Become a member

Would you like to support us? We believe this resource should be free and will NOT put up a paywall – so, please help us by becoming a Supporting Member to:

  • Learn alternative processes with free information.
  • Get inspired in our galleries.
  • Connect with other photographers.

We believe learning should be hands-on, fun and inspiring. We regularly add more articles, galleries, and technical information that we think are useful to learn about alternative processes.

Amy Heller Cyanotype Arist

“The website and the events are really wonderful. You do so much keeping us all connected and inspired. Thank you. The ripple effect is felt and makes a difference in people’s lives.”
– Amy Heller, cyanotype artist

 

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Whether you choose a monthly or a yearly subscription, the benefits are the same.

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48 dollars a year

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What you say
Don Grant

“I want to thank you for the alternative processes photography web site that you edit and all of the efforts that you have made for those of us who have come to love this world of alternative process photography. At this time I only do cyanotypes but I hope to soon learn gum bichromates. Life was good before I starting into alternative process, but it great now.”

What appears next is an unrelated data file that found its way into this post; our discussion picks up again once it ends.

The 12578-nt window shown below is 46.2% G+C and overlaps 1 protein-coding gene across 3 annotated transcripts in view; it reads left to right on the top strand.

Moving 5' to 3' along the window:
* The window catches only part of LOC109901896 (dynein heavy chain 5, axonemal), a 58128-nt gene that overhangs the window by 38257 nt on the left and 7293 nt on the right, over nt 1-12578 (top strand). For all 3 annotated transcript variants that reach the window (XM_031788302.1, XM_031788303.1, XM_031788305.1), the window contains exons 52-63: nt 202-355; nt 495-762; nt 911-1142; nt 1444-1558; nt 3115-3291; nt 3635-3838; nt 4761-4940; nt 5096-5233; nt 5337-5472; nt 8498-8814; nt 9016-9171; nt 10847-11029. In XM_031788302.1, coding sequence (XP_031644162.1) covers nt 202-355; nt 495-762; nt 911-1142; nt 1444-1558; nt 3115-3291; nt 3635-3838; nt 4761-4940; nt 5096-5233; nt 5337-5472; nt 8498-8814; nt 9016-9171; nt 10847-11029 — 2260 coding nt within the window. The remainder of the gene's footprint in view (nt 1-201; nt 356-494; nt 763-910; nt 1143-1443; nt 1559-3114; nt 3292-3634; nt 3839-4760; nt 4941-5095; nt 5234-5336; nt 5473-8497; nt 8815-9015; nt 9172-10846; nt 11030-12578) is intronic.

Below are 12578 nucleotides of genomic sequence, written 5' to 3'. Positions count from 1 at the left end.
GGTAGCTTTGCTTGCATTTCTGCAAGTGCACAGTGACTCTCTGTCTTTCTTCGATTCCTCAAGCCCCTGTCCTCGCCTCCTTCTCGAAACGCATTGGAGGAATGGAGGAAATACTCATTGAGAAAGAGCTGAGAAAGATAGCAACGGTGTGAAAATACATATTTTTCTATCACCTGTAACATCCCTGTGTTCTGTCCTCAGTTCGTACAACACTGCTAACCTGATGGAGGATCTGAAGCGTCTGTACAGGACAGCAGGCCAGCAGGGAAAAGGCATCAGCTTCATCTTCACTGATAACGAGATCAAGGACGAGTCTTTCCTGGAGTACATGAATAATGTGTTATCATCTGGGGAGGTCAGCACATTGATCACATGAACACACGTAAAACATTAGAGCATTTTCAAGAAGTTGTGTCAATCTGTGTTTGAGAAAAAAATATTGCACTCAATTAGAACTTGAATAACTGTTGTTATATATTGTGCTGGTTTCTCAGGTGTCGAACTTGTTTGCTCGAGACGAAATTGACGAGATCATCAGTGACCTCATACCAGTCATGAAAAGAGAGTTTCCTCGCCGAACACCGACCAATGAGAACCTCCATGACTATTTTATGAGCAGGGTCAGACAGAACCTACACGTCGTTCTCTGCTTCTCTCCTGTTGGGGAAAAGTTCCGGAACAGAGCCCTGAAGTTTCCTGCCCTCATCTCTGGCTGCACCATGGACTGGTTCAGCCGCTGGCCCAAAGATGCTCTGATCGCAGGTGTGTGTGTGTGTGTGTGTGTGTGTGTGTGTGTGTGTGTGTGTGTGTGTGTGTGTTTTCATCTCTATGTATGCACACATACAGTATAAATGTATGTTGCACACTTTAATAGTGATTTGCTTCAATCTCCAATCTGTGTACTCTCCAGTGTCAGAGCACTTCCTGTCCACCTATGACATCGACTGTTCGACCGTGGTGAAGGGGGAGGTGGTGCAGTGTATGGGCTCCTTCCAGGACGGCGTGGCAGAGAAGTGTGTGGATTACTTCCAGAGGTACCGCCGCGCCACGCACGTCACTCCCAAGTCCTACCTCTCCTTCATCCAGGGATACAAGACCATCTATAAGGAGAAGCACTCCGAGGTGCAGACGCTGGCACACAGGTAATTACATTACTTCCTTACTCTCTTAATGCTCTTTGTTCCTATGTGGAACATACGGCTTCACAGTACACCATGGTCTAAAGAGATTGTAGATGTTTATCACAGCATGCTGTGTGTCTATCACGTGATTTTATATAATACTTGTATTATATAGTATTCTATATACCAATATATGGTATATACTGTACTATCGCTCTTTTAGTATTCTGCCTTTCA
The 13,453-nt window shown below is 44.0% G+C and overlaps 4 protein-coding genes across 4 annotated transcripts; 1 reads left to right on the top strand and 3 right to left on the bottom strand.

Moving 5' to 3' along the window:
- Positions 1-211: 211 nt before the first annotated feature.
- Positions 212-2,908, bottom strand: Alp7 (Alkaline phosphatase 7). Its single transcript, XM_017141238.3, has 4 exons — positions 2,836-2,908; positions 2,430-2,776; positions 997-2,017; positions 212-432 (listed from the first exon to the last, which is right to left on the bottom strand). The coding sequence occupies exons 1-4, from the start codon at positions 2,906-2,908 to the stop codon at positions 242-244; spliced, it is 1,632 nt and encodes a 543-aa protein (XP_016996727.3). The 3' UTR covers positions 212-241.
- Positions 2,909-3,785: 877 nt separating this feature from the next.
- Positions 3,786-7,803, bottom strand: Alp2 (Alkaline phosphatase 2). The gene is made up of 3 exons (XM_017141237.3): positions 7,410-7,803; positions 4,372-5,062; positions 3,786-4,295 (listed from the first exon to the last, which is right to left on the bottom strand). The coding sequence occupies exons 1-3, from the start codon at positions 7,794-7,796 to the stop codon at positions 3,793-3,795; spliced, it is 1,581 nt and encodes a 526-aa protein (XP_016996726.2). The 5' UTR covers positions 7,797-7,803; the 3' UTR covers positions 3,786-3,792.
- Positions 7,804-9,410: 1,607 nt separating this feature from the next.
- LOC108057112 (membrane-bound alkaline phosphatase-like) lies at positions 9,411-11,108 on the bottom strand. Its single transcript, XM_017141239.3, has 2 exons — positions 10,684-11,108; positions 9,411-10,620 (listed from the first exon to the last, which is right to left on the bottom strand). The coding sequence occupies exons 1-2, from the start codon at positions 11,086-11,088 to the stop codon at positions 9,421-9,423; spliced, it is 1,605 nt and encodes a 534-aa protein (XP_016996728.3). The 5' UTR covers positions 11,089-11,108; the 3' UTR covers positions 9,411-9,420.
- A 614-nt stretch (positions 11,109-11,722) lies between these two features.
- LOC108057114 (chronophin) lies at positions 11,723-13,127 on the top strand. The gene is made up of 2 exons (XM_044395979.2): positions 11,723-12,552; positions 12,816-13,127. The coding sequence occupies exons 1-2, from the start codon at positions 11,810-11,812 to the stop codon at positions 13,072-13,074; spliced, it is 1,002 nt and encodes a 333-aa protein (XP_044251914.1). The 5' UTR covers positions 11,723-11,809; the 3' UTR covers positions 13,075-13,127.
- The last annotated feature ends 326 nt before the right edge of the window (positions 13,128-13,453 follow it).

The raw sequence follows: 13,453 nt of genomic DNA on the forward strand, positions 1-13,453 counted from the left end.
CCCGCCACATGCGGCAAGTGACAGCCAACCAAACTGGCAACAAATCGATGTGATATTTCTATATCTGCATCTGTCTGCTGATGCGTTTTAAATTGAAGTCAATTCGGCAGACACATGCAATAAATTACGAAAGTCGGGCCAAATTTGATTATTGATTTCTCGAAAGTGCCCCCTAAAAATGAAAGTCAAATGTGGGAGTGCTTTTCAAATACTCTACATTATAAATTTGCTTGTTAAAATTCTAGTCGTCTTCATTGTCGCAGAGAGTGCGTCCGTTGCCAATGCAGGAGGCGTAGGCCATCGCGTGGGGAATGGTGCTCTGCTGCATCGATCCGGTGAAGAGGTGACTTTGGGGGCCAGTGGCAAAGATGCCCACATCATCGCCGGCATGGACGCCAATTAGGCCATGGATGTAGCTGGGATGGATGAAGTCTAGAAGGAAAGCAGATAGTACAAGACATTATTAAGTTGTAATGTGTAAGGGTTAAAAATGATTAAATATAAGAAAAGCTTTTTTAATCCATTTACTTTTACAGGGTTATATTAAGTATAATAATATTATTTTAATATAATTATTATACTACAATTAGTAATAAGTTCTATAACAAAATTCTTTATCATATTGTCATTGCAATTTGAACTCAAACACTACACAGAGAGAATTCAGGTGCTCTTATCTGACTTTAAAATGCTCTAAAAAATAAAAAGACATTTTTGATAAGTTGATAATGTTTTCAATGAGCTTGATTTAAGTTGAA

– Don Grant

What you say
Spiffy Tumbleweed

“It is not an exaggeration to say that this site and the creative community it has spawned have changed my life. What began as a simple inquiry about how cyanotypes are done has grown into years of experimentation and rewarding creative expression, and I feel that I have barely scratched the surface. I still hesitate to call myself a photographer, but I’m happy and proud to be an alt process guy.”
– Spiffy Tumbleweed.

Liam Smith tintype portrait

“Long time follower of the blog, I love the eclectic mix of work on show.
I followed your tintype step by step and finally managed to crack the process! It took a long time to finally source everything and achieve consistent results but I think I’ve nailed it!
Just wanted to let you know how useful your article was, I’ve been wanting to make tintypes since my teenage years.”
– Liam Smith – photography teacher and your number one fan.

“AlternativePhotography.com has completely changed my artistic and teaching practice, I can’t thank you enough, it’s just amazing. Keep going!”
– Rachel Sokal, Photographer and Workshop Facilitator.
 
Why membership?

This site takes a lot of work and maintenance, but we don’t charge for it, and we don’t get paid. We do this because we love doing it – and we also believe information should be free. Anyone should be able to access the knowledge they need to carry out their art. The more items we add to the site, the more popular the site gets. This is great. We want to keep doing this.